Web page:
In his letter dated June 1 concerning the filibuster, Brad Marsh attempts to define the difference between a republic and a democracy. Mr. Marsh seems to be saying that a republic protects minority rights, but a democracy does not. Most scholars would describe our form of government as a democratic republic. We the people elect someone to represent us. The protections minority voters have against the abuses of the majority party lie in our Constitution, in which the executive and legislative branches must agree on a law, subject to review by the judicial branch. There is nothing in the Constitution that speaks of the filibuster rule. With a few exceptions, the Senate and Congress are free to set their own rules, so the filibuster can be amended or eliminated.
The filibuster was first used in the late 1700s, but its use until the 1950s was exceedingly rare. It has been much more commonly used of late as the two parties have grown further apart ideologically. Mr. Marsh was correct in that Obama was roundly repudiated by the voters in 2010 when the Democrats lost both houses. The same is true of Trump when he lost both houses and the presidency. The voters spoke. In fact a clear majority of voters chose Biden, by more than 7 million votes. And as Trump was fond of saying, “elections have consequences."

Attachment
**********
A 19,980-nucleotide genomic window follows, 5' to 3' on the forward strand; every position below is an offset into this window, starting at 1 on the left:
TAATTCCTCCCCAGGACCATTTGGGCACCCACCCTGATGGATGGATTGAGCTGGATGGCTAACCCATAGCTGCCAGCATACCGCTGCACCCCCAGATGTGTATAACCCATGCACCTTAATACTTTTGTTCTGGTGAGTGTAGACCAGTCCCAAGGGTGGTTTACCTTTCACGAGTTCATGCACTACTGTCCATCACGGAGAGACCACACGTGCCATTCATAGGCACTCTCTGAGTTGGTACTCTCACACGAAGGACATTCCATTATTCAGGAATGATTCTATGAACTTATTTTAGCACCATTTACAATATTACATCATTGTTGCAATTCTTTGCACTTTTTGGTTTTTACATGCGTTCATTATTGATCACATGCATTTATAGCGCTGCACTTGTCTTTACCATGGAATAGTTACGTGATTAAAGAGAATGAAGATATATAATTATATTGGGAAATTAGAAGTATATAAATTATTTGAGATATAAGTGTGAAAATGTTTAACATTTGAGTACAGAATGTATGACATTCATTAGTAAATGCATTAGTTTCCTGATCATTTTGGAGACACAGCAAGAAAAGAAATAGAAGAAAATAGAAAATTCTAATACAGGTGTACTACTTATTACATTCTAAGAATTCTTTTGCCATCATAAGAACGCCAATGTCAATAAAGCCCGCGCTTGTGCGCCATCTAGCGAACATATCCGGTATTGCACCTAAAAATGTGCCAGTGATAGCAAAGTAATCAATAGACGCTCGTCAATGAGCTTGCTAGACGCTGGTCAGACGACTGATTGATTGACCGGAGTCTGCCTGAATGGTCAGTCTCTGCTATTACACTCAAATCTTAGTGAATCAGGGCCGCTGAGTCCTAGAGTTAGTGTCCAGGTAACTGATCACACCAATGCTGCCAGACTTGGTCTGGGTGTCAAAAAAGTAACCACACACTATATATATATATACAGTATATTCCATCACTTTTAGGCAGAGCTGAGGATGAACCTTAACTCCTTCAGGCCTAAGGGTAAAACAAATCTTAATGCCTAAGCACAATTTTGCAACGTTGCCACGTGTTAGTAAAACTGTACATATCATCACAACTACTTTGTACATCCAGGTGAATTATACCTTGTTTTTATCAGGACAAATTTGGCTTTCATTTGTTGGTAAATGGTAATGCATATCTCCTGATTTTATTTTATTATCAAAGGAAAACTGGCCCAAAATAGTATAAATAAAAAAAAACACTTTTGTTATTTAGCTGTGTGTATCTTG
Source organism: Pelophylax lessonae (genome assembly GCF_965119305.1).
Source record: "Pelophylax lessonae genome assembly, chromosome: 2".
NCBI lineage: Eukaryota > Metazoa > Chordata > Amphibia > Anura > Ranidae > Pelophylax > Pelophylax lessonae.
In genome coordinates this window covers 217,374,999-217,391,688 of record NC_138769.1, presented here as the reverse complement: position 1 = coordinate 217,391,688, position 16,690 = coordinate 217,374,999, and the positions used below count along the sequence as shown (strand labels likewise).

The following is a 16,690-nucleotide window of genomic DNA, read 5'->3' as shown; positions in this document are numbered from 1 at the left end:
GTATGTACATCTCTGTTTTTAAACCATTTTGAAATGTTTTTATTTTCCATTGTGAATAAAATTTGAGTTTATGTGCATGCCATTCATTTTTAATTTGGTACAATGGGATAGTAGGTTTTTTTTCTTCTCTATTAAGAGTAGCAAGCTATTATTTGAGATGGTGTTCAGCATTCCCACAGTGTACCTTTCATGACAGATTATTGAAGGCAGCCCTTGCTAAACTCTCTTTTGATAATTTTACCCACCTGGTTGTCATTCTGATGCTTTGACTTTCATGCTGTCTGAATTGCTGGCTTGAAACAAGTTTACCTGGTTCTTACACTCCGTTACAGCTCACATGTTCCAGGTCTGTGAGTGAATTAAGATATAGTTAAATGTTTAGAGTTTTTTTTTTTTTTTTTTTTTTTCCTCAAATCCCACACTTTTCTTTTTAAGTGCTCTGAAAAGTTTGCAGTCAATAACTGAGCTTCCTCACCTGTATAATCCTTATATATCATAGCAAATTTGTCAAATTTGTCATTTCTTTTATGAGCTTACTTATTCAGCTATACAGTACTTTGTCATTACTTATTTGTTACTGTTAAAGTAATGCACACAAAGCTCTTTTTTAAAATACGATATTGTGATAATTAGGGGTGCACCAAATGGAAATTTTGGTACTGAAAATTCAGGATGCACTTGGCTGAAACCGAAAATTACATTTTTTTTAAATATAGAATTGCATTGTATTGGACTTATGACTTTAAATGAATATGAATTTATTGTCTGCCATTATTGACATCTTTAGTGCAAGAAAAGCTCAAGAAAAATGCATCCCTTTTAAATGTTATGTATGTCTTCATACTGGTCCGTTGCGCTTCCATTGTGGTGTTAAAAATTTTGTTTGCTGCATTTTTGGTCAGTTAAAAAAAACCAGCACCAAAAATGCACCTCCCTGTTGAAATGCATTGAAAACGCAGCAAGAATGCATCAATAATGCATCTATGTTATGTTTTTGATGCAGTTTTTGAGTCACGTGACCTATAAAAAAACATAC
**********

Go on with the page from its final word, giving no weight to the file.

We have a system of checks and balances in place that offer robust protection. And the final check against abuse is the American voter himself. The winning political party deserves a chance to govern. Under the filibuster rule, that is not possible today given the extreme polarization and demonization that exists in our body politic. That is why in my opinion the filibuster rule in the Senate needs to go away.
There was a report of attempted vandalism at a ballot drop box in San Tan Valley on Oct. 8. The potential for even more vandalism is likely to increase as we draw nearer to Election Day. This issue, coupled with the issue of timely delivery by the post office, make it imperative that we take two steps: Vote early, and if you use a drop box or the mail, confirm that your ballot was received by the Recorder’s Office. It may take a few days for your ballot to be received and recorded, so early voting will give you a chance to correct any issues that arise.
To check on the status of your ballot, go to: my.arizona.vote.
It is important that you save the tear-off stub on your ballot. That stub contains a reference number for tracking. Let’s have a safe and controversy-free election.
A recent poll indicates that 70% of Republicans may decline to be vaccinated for Covid-19 when a vaccine is available. Of all voting groups, Republicans are also the least likely to follow CDC safety guidelines for the pandemic. Most Republicans also think Trump is best suited to handle the economy.